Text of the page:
Pros: Beautifully written, the heroine feels very real.
Cons: The ending feels a little rushed and cliché
Rating: 4.75 out of 5
Review book courtesy of Penguin Group
Mary Wren is a simple girl, an orphan taken in by Lady Catherine Worthy and put to work in the kitchens. When she meets and falls in love with John Lyon, their romance is all the hotter for having to be kept hidden. But when she is ruined on the dining room table before Sunday dinner, she and John are both cast out. John is taken to India, while Mary is left to fend for herself. She is taken in once again, this time by Calliope Wiles, the mistress of the Earl of Rogersme. With the help of Calliope, Mary (now Marianna) will attempt to make a living for herself, but will she and John be able to find each other again? Or will she live her life with pleasure but no love?
Charlotte Lovejoy’s Madame Bliss: The Erotic Adventures of a Lady was one of those books that I simply did not want to put down after I had started it. Marianna was an absolute joy to spend time with, because she is no sheltered society miss. Her embrace of sensuality once she is introduced to it is wonderful to watch, because there is an innocent joy in it. She is far from perfect in the eyes of Society, but she is determined to enjoy her life anyways. I enjoy stories of women who are resilient, and the way that Marianna makes a living for herself while waiting for John without becoming bitter or resentful actually felt uplifting. This is a love story about a woman’s journey to finding herself without the help of the man she loves. It’s certainly not a typical romance, but all the more wonderful because of that.
I also enjoyed the depictions of different parts of London society. The reader gets to see not only the typical rich lords and their pampered mistresses but also the worlds of artists, mistresses of minor lords, and what can happen when a lord with full control of his household exercises that authority. The story felt richer for all of the different people and perspectives that Marianna sees. Even the situation in which Marianna finds the closest thing to happiness while waiting for John speaks volumes about not only her character, but about London Society.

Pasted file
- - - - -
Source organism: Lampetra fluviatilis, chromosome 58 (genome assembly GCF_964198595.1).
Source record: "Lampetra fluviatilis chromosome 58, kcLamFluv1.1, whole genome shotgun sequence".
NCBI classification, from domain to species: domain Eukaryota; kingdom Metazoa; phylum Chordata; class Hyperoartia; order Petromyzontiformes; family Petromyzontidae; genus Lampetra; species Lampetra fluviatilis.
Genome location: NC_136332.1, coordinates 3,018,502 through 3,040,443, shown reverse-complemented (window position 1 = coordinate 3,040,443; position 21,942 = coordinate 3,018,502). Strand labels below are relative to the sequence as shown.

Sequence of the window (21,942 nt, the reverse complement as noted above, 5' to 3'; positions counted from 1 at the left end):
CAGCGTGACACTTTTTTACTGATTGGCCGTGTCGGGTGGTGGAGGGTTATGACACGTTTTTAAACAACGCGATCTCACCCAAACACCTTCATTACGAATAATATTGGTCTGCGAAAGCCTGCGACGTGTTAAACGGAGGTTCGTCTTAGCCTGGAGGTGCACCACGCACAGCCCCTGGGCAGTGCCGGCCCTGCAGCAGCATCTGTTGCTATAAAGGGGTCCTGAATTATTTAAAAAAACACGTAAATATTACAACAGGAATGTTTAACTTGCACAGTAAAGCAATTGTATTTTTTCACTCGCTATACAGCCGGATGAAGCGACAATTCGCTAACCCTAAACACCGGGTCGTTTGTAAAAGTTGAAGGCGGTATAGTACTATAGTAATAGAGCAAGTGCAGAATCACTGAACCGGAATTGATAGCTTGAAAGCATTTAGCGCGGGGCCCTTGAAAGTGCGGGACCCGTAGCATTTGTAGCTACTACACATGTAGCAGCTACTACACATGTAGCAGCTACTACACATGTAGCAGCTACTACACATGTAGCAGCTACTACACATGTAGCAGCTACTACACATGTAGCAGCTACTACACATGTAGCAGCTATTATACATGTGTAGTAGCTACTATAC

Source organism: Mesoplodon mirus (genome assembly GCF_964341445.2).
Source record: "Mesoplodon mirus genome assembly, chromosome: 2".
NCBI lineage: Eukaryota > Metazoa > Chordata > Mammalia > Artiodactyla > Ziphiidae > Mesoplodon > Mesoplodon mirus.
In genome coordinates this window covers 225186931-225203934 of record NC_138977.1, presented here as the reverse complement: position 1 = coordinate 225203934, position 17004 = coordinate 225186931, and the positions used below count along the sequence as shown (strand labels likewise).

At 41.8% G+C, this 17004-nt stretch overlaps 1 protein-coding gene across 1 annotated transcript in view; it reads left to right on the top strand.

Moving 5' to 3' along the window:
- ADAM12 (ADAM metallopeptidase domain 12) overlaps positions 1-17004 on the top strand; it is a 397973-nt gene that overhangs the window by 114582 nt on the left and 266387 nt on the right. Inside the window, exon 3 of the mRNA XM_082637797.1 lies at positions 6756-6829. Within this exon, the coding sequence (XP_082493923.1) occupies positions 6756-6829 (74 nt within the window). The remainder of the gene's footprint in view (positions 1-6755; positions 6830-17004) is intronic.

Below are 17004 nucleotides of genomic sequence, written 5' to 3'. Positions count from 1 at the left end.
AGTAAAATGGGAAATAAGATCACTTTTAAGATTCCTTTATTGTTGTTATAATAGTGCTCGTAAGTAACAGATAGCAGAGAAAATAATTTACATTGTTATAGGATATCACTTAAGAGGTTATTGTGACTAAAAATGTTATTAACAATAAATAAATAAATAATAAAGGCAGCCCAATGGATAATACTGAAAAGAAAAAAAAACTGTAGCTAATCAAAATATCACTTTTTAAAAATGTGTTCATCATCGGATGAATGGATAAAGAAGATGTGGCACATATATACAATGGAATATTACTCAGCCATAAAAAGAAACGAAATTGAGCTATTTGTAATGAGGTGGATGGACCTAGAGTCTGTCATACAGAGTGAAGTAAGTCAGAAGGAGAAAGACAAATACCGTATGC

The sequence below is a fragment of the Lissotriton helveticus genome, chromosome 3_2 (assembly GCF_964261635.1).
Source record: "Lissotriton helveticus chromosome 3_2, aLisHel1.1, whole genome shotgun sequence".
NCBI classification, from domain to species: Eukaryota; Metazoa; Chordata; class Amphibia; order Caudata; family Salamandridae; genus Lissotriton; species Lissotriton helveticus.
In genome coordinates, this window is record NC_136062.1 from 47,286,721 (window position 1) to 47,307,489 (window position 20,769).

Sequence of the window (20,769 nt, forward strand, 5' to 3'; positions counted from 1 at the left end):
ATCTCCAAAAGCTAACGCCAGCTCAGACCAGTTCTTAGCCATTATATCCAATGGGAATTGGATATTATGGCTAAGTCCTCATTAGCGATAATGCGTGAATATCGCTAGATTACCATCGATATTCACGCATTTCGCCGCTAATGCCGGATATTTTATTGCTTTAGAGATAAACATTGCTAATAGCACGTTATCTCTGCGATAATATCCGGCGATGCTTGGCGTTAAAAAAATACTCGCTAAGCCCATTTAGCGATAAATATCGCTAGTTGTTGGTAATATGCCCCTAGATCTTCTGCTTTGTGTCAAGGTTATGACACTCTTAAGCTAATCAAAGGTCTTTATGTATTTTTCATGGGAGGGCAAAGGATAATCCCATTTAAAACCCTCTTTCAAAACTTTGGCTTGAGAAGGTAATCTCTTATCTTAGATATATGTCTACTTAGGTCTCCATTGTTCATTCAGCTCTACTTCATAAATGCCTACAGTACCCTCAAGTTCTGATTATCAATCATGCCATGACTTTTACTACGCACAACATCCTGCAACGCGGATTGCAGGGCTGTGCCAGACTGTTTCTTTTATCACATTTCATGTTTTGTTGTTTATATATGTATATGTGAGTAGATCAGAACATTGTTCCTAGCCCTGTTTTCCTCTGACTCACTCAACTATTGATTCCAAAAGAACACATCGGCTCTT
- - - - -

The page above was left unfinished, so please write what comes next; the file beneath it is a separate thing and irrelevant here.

The voice of the story was also beautifully done; it almost feels as if someone from the time period was telling the story to us. It took a chapter or two to get used to, but it adds another way to fall into the story and feel as if you’re really there. I also loved that in one or two areas she obliquely points out a trope and purposely avoids it, such as an escape that is undramatic in any way.
The one thing that did feel a little bit off to me was the way in which the story wrapped everything up. Not only did it feel rushed, it felt cliché. I wish we could have seen more about how Marianna felt about being put in that situation; after the detailed descriptions of her reactions throughout the rest of the book, these descriptions felt perfunctory. It was almost as if Ms. Lovejoy was coming to the end of a page limit and had to cram the ending in. The way in which Marianna finds John again not only felt exceedingly impossible, it also felt a bit unoriginal. If the pace had been a little slower, I think I could have felt more prepared for it but that seemed to happen out of the blue.
Despite the rushed ending, I thoroughly enjoyed this book. I absolutely fell in love with Marianna and her zest for life and all that it has to offer. She’s a spunky girl making her way in the world, and it was refreshing to see a historical heroine who had no aspirations to move up to the highest ranks of Society. Unique adventures and vibrant characters combine to make this a real treat for someone looking for an atypical historical romance. I never wanted this book to end!